Playing with Lego Data from Rebrickable

3 minute read

Source: This exploratory analysis originated from a DataCamp project.

Ah, the good old childhood days of playing with your Lego sets. I went down this memory lane last week when I visited a bookstore and found a Lego play area. I added bricks to someone else’s tower and built a car next to it. #opensource #ftw

Fun fact: “Lego” was derived from the Danish phrase leg godt, which means “play well”.

In this quick analysis, let's explore the brick colors and the parts & themes of the sets.

lego

About the Data

A comprehensive database of lego blocks over the years is provided by Rebrickable. The data is available as csv files. The following schema gives us a sense of the available data.

schema

So many colors!

I imagine there are many unique brick colors. Let’s start by looking at the first 5 rows of colors data. id name rgb is_trans 0 -1 Unknown 0033B2 f 1 0 Black 05131D f 2 1 Blue 0055BF f 3 2 Green 237841 f 4 3 Dark Turquoise 008F9B f

But, how many distinct colors of bricks exactly are available?

135 colors

colorful_lego

Wow, that’s a lot of colors! They even have variations in the form of transparency.

The colors data has a column named is_trans that indicates whether a color is transparent (t) or not (f).

Exploring the distribution of transparent vs. non-transparent colors.

           id  name  rgb
is_trans                
f         107   107  107
t          28    28   28

28 of the 135 colors are transparent. You remember these?

transparent_lego

Parts in a Lego Set

Another interesting dataset available in this database is the sets data. It contains a comprehensive list of sets over the years and the number of parts that each of these sets contained.

sets_data

Wait a second, there is a set with 471 parts and another with only 2 parts?

How many parts are there on average in a Lego set?

      num_parts
year           
1950  10.142857
1953  16.500000
1954  12.357143
1955  36.857143
1956  18.500000

Also, let’s look at how has this changed over the years.

This volatility in the short-run and upward trend in the long-run look eerily similar to movements in the stock market. I imagine seasonality plays a big role in the themes that Lego comes out with. Correspondingly the number of parts must change. Tell me in case you explore?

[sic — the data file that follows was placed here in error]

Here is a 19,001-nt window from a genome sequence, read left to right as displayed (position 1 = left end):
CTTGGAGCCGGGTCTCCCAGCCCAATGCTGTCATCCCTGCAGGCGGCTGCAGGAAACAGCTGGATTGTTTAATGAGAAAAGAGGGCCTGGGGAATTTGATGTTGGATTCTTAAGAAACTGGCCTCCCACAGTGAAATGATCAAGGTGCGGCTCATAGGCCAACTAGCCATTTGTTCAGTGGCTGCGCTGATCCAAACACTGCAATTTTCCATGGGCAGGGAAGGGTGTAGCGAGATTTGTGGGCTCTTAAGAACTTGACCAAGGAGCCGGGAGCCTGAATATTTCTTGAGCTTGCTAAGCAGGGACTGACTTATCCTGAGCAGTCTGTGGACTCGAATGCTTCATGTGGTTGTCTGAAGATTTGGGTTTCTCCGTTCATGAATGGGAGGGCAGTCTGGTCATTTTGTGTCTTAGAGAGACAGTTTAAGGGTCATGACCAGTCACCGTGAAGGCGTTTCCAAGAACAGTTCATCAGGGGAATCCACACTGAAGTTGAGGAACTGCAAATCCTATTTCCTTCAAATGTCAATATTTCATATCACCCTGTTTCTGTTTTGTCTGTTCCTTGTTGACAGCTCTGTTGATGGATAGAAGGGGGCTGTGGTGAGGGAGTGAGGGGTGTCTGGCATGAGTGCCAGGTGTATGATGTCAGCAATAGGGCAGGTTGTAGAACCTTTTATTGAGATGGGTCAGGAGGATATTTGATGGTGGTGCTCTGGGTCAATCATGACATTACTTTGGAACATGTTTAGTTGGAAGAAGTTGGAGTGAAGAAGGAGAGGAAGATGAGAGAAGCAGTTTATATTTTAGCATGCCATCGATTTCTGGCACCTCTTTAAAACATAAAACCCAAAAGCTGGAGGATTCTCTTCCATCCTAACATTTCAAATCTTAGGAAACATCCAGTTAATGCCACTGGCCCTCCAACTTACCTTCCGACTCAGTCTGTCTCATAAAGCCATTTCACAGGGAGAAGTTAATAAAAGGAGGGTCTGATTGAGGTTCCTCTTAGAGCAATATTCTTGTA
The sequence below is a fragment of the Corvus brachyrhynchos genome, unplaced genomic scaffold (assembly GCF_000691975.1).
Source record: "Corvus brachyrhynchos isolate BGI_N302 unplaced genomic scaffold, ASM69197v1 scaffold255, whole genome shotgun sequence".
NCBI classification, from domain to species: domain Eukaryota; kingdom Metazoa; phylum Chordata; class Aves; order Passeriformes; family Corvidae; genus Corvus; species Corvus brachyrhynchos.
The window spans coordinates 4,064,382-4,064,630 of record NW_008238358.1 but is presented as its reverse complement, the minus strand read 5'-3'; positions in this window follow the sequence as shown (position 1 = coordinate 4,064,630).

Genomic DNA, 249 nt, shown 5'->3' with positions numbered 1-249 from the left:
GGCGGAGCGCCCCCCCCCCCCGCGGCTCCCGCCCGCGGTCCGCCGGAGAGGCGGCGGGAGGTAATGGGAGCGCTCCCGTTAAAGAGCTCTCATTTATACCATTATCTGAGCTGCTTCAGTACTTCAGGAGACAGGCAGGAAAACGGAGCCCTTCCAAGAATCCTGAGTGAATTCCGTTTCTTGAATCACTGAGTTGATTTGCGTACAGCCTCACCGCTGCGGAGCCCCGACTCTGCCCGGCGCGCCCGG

Lego Themes over the years

Lego blocks ship under multiple themes.

Let's look into the themes dataset to explore how many themes Lego has shipped over the years.

      theme_id
year          
1950         2
1953         1
1954         2
1955         4
1956         3
...        ...
2013        93
2014        92
2015        99
2016        88
2017        78

[66 rows x 1 columns]

Pause. Isn’t it amazing that we have our favorite toy’s data all the way from 1950?

The number of themes have also been steadily increasing like the number of parts.

Taking a closer look at themes_by_year, we see

71 themes released in 1999

Why look at 1999 in particular?

Star Wars: The Phantom Menace was released in 1999. Lego came out with their Star Wars special edition. This became a huge success!

Conclusion

Lego blocks offer an unlimited amount of fun across ages. There are many lego enthusiasts who collect special editions the same way investors collect art. We only scratched the surface by exploring trends around colors, parts, and themes of the Lego bricks. The database is rich with more information for enthusiasts looking to dive deeper. Jump right in.

Update 10 Dec 2021: The Guardian does a story on why investing in lego is more lucrative than gold. The fun continues!

References


For more detail, code and interactive graphs Visit Notebook

Leave a comment